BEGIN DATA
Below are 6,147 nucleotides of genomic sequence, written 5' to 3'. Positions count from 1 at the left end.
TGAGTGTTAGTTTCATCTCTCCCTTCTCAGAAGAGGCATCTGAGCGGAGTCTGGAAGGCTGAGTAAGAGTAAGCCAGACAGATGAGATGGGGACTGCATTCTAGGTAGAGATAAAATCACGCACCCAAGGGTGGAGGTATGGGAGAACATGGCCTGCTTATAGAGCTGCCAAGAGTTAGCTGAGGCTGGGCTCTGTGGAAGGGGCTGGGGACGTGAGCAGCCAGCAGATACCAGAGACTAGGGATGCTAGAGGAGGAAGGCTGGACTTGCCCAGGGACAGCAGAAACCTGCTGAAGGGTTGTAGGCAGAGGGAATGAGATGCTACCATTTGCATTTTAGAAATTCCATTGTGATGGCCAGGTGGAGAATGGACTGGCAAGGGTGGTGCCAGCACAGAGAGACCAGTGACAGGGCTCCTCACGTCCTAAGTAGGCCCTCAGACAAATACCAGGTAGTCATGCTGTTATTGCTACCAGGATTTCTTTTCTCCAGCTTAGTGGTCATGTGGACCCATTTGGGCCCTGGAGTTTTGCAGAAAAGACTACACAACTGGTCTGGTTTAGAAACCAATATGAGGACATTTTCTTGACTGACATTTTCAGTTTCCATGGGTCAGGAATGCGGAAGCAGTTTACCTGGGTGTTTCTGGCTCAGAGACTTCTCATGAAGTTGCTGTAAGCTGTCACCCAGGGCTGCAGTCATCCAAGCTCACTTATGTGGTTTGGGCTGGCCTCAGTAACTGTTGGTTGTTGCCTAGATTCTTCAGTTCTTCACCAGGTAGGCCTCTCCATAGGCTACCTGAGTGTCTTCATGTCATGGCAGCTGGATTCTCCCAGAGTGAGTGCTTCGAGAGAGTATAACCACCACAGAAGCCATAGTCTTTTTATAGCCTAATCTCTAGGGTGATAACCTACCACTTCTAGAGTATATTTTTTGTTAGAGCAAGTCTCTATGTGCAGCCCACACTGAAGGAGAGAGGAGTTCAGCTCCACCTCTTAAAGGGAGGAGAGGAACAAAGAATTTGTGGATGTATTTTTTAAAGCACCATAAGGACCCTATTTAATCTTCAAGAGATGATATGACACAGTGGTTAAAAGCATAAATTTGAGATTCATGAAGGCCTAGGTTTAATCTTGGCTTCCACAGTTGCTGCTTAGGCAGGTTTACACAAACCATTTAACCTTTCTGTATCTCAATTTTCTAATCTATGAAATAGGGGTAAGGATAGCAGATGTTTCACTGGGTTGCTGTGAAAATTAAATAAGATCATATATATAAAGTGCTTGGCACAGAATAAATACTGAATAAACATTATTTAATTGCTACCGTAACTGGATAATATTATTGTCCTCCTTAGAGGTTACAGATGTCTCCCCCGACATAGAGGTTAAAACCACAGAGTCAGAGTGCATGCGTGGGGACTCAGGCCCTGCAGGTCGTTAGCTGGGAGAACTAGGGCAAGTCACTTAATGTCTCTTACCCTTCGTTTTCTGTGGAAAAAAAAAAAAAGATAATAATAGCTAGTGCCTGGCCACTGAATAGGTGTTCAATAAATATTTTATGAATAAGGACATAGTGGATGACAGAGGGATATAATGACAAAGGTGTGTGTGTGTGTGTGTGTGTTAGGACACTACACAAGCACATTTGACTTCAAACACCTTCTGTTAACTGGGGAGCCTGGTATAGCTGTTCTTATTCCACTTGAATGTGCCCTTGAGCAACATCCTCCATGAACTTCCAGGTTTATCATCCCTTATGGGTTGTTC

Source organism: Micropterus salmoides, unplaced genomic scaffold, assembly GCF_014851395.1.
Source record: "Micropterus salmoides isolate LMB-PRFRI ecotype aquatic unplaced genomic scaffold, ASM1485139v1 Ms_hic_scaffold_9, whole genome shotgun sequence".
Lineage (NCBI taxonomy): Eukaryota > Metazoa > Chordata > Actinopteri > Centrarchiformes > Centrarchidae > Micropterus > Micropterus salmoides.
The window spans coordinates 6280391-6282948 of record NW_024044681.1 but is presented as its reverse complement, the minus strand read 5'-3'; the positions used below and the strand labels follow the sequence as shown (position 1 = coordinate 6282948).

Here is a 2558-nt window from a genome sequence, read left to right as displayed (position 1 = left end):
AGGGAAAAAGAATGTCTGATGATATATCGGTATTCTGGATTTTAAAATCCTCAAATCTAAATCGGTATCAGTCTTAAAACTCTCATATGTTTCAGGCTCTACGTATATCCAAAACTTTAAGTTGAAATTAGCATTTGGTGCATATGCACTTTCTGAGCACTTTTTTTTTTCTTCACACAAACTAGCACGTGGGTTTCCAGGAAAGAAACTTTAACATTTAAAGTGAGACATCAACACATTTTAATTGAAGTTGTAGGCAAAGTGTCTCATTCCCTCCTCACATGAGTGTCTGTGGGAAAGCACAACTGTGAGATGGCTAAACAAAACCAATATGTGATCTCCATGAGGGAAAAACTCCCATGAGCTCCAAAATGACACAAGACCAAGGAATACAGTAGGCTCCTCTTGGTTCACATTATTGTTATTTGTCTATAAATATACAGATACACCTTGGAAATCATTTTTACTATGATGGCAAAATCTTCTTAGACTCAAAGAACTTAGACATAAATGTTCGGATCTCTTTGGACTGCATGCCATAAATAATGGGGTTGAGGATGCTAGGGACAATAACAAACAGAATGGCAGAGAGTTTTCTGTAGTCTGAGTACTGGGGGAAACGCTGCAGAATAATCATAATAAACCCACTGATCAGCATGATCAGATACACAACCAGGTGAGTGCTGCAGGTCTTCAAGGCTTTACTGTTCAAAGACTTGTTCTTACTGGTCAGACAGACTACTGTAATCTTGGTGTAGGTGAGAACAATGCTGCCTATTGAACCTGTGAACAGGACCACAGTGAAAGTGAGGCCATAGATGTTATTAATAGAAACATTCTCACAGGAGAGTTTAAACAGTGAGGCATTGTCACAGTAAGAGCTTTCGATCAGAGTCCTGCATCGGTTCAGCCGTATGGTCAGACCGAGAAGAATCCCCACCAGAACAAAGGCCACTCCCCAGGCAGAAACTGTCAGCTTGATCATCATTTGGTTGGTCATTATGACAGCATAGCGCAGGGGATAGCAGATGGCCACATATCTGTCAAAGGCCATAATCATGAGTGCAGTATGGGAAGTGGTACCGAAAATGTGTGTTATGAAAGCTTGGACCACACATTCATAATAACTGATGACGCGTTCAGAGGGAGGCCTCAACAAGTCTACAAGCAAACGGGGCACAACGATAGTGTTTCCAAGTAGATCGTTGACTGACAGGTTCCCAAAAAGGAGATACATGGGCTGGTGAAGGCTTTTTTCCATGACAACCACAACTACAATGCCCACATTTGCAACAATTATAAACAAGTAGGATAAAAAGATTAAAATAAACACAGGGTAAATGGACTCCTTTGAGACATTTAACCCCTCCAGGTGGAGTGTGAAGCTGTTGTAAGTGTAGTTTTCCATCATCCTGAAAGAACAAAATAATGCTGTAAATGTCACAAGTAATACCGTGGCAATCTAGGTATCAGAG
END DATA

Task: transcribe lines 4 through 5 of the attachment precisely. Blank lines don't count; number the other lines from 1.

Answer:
Source record: "Micropterus salmoides isolate LMB-PRFRI ecotype aquatic unplaced genomic scaffold, ASM1485139v1 Ms_hic_scaffold_9, whole genome shotgun sequence".
Lineage (NCBI taxonomy): Eukaryota > Metazoa > Chordata > Actinopteri > Centrarchiformes > Centrarchidae > Micropterus > Micropterus salmoides.